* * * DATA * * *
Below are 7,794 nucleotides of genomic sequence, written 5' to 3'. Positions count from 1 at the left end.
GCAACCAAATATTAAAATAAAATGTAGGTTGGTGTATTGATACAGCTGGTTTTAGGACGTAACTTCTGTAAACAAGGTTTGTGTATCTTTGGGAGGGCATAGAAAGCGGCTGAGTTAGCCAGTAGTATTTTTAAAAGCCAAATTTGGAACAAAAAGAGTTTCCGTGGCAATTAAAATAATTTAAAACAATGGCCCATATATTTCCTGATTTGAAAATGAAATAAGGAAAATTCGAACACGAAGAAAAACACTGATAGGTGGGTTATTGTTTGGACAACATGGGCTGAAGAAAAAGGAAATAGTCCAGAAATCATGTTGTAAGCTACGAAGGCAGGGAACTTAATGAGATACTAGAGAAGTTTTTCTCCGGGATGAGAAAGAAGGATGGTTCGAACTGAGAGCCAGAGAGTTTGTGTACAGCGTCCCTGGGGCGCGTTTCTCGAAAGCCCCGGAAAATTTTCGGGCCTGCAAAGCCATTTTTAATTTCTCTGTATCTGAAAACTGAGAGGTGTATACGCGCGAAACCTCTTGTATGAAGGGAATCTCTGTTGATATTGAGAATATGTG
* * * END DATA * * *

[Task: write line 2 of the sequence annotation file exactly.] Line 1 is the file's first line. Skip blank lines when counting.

GCAACCAAATATTAAAATAAAATGTAGGTTGGTGTATTGATACAGCTGGTTTTAGGACGTAACTTCTGTAAACAAGGTTTGTGTATCTTTGGGAGGGCATAGAAAGCGGCTGAGTTAGCCAGTAGTATTTTTAAAAGCCAAATTTGGAACAAAAAGAGTTTCCGTGGCAATTAAAATAATTTAAAACAATGGCCCATATATTTCCTGATTTGAAAATGAAATAAGGAAAATTCGAACACGAAGAAAAACACTGATAGGTGGGTTATTGTTTGGACAACATGGGCTGAAGAAAAAGGAAATAGTCCAGAAATCATGTTGTAAGCTACGAAGGCAGGGAACTTAATGAGATACTAGAGAAGTTTTTCTCCGGGATGAGAAAGAAGGATGGTTCGAACTGAGAGCCAGAGAGTTTGTGTACAGCGTCCCTGGGGCGCGTTTCTCGAAAGCCCCGGAAAATTTTCGGGCCTGCAAAGCCATTTTTAATTTCTCTGTATCTGAAAACTGAGAGGTGTATACGCGCGAAACCTCTTGTATGAAGGGAATCTCTGTTGATATTGAGAATATGTG